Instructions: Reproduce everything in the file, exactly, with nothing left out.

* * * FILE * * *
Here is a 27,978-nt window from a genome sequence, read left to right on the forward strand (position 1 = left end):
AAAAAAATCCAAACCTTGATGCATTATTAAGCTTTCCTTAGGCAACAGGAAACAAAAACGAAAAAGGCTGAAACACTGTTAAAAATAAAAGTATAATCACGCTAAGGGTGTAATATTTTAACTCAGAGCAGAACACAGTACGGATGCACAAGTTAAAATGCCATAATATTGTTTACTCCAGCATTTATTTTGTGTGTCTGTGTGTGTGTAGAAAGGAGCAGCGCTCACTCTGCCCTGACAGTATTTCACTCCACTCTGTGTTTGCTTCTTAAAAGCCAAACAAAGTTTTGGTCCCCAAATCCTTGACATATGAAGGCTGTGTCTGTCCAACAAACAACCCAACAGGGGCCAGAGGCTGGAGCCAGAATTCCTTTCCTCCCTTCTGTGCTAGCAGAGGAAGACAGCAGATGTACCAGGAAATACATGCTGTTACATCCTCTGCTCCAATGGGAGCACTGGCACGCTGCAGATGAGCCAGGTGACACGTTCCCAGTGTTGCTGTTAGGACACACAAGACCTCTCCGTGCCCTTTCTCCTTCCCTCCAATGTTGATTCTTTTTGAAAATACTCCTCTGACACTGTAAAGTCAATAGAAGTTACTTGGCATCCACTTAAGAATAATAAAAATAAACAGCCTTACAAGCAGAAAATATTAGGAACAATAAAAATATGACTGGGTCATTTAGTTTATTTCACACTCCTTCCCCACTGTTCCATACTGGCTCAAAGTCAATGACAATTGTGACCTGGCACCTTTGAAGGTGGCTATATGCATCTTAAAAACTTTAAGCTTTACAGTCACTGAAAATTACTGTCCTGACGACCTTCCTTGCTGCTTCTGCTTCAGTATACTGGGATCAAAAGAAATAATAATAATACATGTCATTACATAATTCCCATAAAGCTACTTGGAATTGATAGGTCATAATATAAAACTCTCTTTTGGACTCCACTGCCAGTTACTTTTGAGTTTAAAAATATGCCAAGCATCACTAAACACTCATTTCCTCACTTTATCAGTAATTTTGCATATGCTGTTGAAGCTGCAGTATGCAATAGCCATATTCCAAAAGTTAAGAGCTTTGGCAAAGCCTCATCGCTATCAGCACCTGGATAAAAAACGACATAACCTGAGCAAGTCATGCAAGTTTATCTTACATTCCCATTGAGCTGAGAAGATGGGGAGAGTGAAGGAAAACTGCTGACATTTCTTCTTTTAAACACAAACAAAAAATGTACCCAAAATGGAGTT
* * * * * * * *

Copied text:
Here is a 27,978-nt window from a genome sequence, read left to right on the forward strand (position 1 = left end):
AAAAAAATCCAAACCTTGATGCATTATTAAGCTTTCCTTAGGCAACAGGAAACAAAAACGAAAAAGGCTGAAACACTGTTAAAAATAAAAGTATAATCACGCTAAGGGTGTAATATTTTAACTCAGAGCAGAACACAGTACGGATGCACAAGTTAAAATGCCATAATATTGTTTACTCCAGCATTTATTTTGTGTGTCTGTGTGTGTGTAGAAAGGAGCAGCGCTCACTCTGCCCTGACAGTATTTCACTCCACTCTGTGTTTGCTTCTTAAAAGCCAAACAAAGTTTTGGTCCCCAAATCCTTGACATATGAAGGCTGTGTCTGTCCAACAAACAACCCAACAGGGGCCAGAGGCTGGAGCCAGAATTCCTTTCCTCCCTTCTGTGCTAGCAGAGGAAGACAGCAGATGTACCAGGAAATACATGCTGTTACATCCTCTGCTCCAATGGGAGCACTGGCACGCTGCAGATGAGCCAGGTGACACGTTCCCAGTGTTGCTGTTAGGACACACAAGACCTCTCCGTGCCCTTTCTCCTTCCCTCCAATGTTGATTCTTTTTGAAAATACTCCTCTGACACTGTAAAGTCAATAGAAGTTACTTGGCATCCACTTAAGAATAATAAAAATAAACAGCCTTACAAGCAGAAAATATTAGGAACAATAAAAATATGACTGGGTCATTTAGTTTATTTCACACTCCTTCCCCACTGTTCCATACTGGCTCAAAGTCAATGACAATTGTGACCTGGCACCTTTGAAGGTGGCTATATGCATCTTAAAAACTTTAAGCTTTACAGTCACTGAAAATTACTGTCCTGACGACCTTCCTTGCTGCTTCTGCTTCAGTATACTGGGATCAAAAGAAATAATAATAATACATGTCATTACATAATTCCCATAAAGCTACTTGGAATTGATAGGTCATAATATAAAACTCTCTTTTGGACTCCACTGCCAGTTACTTTTGAGTTTAAAAATATGCCAAGCATCACTAAACACTCATTTCCTCACTTTATCAGTAATTTTGCATATGCTGTTGAAGCTGCAGTATGCAATAGCCATATTCCAAAAGTTAAGAGCTTTGGCAAAGCCTCATCGCTATCAGCACCTGGATAAAAAACGACATAACCTGAGCAAGTCATGCAAGTTTATCTTACATTCCCATTGAGCTGAGAAGATGGGGAGAGTGAAGGAAAACTGCTGACATTTCTTCTTTTAAACACAAACAAAAAATGTACCCAAAATGGAGTT